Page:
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The number of sexual assaults reported on board commercial aircraft has skyrocketed over the last four years, according to the Federal Bureau of Investigation, which hosted a public awareness event at Baltimore-Washington International Airport (BWI) Wednesday warning summer travelers to be on their guard.

FBI Special Agent David Rodski, who investigates crimes reported at BWI, said that in-flight sexual misconduct has increased “at an alarming rate” of 66% from 2014 to 2017, further stating that the FBI “isn’t sure why.” The attacks range from inappropriate touching, such as a light graze, to far more invasive actions, according to Assistant Special Agent Brian Nadeau. “These acts are felonies, which can land an offender in prison for 10 years — or, if aggravated — to life,” Nadeau said.

The FBI doesn’t have complete confidence in the official number of midair sexual assaults, because so many cases may go unreported. But the agency believes the actual number of midair assaults is far higher than reported. The FBI opened 63 inflight assault investigations in 2017, up from 57 cases in 2016, 40 in 2015 and 38 in 2014, and there have already been 10 reports of sexual assaults on flights landing at BWI Marshall Airport since January 1. Other airports across the country have reported similar statistics.

“I’m shocked at the number of passengers who do not [report assault mid-air], and they’ll wait until the plane is on the ground,” Rodski said, adding that making sure the proper authorities are notified “allows us to do the investigation, collect witnesses, get the flight crew for statements prior to everyone departing for their next destination.”

Statistically speaking, assault is most likely to occur on long-haul or red-eye flights where the cabin lights are dimmed for a portion of the time, and passengers seated away from the aisle are more at risk because they are trapped into their seats. And especially in travel, time moves too quickly for on-the-ground reporting, when many passengers are in a hurry to catch connecting flights, and flight attendants rush to deplane as quickly as possible. Yet the process of reporting in-flight assault, however, is very murky. While victims on the ground can self-report incidences to police, passengers mid-flight are at the mercy of flight attendants, who often are under-educated at best and can be openly antagonistic at worst regarding how to properly address the situation.

“If you’re a victim of a crime on the ground, what do you do?” said airline consumer group Flyers Rights president Paul Hudson, an attorney who has represented rape victims in New York. “You call 911 and report it to a police officer. But if you’re in an airplane, you can’t do that. You have to report through a flight attendant, and they have to report it to the captain, and the captain has to report it to a ground supervisor for the airline… In many cases, too much time has passed.”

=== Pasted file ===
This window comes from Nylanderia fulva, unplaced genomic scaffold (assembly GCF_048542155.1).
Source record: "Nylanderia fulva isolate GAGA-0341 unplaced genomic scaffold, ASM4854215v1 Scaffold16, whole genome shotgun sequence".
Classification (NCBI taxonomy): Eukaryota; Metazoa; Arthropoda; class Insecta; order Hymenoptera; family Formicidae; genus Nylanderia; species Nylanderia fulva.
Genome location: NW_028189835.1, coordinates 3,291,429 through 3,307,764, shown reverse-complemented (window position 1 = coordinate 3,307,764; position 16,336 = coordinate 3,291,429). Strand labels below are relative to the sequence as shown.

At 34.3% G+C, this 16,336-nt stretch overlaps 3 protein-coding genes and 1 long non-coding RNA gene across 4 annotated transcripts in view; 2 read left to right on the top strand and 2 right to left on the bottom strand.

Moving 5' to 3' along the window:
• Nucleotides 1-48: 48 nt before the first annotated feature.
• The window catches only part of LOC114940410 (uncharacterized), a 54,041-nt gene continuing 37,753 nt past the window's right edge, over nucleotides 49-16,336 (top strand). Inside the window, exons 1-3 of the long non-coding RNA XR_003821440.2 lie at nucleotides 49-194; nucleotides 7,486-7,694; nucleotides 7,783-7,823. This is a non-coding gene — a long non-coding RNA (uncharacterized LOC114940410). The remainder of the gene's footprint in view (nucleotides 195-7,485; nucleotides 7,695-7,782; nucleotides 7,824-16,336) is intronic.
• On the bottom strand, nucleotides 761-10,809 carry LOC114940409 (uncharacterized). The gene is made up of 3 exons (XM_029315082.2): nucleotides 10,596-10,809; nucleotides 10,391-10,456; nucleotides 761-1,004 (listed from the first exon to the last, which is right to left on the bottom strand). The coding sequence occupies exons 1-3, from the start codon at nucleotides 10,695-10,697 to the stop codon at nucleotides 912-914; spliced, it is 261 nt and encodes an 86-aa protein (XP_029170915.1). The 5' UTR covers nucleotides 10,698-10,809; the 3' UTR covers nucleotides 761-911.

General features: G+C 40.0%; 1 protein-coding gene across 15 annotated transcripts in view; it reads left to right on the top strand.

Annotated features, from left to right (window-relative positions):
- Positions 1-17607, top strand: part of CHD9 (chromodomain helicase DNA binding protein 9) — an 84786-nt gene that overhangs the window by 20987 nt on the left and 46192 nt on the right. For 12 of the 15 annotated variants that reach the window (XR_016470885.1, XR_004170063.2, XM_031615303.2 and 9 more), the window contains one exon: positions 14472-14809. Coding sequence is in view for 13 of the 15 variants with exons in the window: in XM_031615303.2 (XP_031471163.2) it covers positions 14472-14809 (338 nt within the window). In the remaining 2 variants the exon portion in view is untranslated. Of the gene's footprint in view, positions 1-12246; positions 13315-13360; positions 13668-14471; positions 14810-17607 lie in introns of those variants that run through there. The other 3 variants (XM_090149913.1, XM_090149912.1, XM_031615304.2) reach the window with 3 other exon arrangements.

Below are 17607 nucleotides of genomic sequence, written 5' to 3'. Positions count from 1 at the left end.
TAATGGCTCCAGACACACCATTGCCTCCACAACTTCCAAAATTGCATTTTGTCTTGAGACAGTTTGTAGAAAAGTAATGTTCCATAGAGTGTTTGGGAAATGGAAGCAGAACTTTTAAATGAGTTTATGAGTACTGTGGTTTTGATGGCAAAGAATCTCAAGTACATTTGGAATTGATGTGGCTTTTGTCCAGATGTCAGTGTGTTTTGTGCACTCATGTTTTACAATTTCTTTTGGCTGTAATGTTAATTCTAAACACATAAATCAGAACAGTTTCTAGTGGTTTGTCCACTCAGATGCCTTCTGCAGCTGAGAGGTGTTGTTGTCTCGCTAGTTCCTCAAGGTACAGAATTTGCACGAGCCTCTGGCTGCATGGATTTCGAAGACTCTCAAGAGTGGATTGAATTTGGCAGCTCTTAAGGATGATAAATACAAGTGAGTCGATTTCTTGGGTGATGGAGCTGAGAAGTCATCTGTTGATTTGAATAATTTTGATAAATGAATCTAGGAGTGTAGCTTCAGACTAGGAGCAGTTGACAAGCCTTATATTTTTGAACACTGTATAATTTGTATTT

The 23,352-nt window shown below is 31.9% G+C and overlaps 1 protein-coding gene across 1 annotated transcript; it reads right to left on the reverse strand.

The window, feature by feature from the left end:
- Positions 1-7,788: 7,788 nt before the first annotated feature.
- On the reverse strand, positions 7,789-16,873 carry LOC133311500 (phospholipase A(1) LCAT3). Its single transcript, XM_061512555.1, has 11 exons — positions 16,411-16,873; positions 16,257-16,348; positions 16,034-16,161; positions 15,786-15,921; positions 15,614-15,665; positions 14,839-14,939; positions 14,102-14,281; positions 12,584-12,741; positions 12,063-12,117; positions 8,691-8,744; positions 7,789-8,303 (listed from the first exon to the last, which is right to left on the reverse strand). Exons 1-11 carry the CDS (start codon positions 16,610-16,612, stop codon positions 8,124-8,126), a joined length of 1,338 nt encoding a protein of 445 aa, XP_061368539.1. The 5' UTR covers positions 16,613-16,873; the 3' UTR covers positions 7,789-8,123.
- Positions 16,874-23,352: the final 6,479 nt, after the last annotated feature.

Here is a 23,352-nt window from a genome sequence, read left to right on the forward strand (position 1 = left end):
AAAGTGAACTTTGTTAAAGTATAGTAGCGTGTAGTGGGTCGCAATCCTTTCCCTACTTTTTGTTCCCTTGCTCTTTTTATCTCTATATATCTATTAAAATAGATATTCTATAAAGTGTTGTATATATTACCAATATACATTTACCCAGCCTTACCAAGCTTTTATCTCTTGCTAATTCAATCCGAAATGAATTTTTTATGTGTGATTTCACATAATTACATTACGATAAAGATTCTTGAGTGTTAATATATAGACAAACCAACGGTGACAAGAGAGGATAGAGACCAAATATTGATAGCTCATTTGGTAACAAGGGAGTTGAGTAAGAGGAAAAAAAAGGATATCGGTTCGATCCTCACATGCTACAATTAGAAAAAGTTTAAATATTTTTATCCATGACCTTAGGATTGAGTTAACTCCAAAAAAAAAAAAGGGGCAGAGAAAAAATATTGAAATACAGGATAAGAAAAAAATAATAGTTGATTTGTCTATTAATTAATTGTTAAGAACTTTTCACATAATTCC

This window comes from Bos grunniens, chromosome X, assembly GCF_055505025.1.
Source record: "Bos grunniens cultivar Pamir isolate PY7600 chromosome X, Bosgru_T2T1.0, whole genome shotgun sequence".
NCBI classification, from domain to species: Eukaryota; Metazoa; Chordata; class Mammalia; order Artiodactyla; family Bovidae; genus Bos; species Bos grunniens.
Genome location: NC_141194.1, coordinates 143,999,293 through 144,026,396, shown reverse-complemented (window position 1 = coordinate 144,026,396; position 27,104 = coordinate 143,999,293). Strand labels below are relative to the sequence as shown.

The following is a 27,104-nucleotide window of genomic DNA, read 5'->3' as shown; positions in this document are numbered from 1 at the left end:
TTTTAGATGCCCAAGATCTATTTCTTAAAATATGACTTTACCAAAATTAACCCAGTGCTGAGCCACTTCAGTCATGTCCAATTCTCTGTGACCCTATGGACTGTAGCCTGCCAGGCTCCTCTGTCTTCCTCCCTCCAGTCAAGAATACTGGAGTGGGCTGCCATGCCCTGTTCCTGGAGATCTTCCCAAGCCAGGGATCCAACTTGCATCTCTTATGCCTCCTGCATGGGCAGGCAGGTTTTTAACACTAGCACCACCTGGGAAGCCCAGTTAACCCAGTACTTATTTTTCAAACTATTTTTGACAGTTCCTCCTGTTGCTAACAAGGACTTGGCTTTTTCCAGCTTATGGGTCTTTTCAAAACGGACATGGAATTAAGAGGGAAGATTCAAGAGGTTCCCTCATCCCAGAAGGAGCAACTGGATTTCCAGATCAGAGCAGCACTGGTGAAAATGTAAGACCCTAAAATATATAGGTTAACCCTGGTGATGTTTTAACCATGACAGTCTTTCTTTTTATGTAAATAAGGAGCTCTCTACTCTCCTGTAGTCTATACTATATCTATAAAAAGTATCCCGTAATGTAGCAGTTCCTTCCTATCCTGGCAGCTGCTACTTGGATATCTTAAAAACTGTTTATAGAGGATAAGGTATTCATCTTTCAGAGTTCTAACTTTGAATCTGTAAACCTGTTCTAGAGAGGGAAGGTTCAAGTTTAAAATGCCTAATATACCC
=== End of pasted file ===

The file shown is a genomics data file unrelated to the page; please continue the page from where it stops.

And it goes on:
The Association of Flight Attendants-CWA (AFA) published its own findings regarding in-flight sexual assault in March, based on self-reported accounts from more than 3,500 flight attendants. The AFA union found that, although nearly 70% of flight attendants themselves experienced sexual harassment or assault on the job, only 7% reported their customers or peers for fear of experiencing backlash from their airlines. Furthermore, 20% of surveyed flight attendants reported receiving assault reports from their passengers, but were unsure of how to address the issue. As a result, less than 50% of those reported situations resulted in law enforcement meeting the plane on the ground upon arrival.

AFA union president and United Airlines flight attendant Sara Nelson summed up the issue thus: “In my 22 years as a flight attendant, I have never taken part in a conversation — in training or otherwise — about how to handle sexual harassment or sexual assault.”

Even when police are involved, the lack of formal structure around jurisdiction complicates the process. For most passengers, the only other recourse is to file a “disruptive behavior” report with the Federal Aviation Administration (FAA), which doesn’t recognize a separate complaint category for sexual assault.

Rodski’s statement regarding the responsibility to report assault perpetuates the issue of victim-blaming; victims are not to blame for the lack of historical reporting around midair sexual assault statistics. Due to the lack of data, it’s possible that sexual assault rates are not increasing; rather, the FBI simply receives more reports in a post-#metoo and post-Uber environment, where increased awareness emboldens passengers to speak up against transgressions that have always existed.

Several high-profile cases in recent years have had their impact on commercial aviation. In 2016, tech CEO Randi Zuckerberg made headlines for publicly calling out a fellow passenger who molested her on an Alaska Airlines flight, and former Delta passenger Allison Dvaladze sued the airline for failing to follow through after her seatmate repeatedly assaulted her on an international flight in 2016. Another former Delta passenger sued the carrier as well, stating that when she reported a passenger who had repeatedly groped her, a flight attendant refused to intervene because the man held elite status with the airline.

Featured image courtesy of Shutterstock. 

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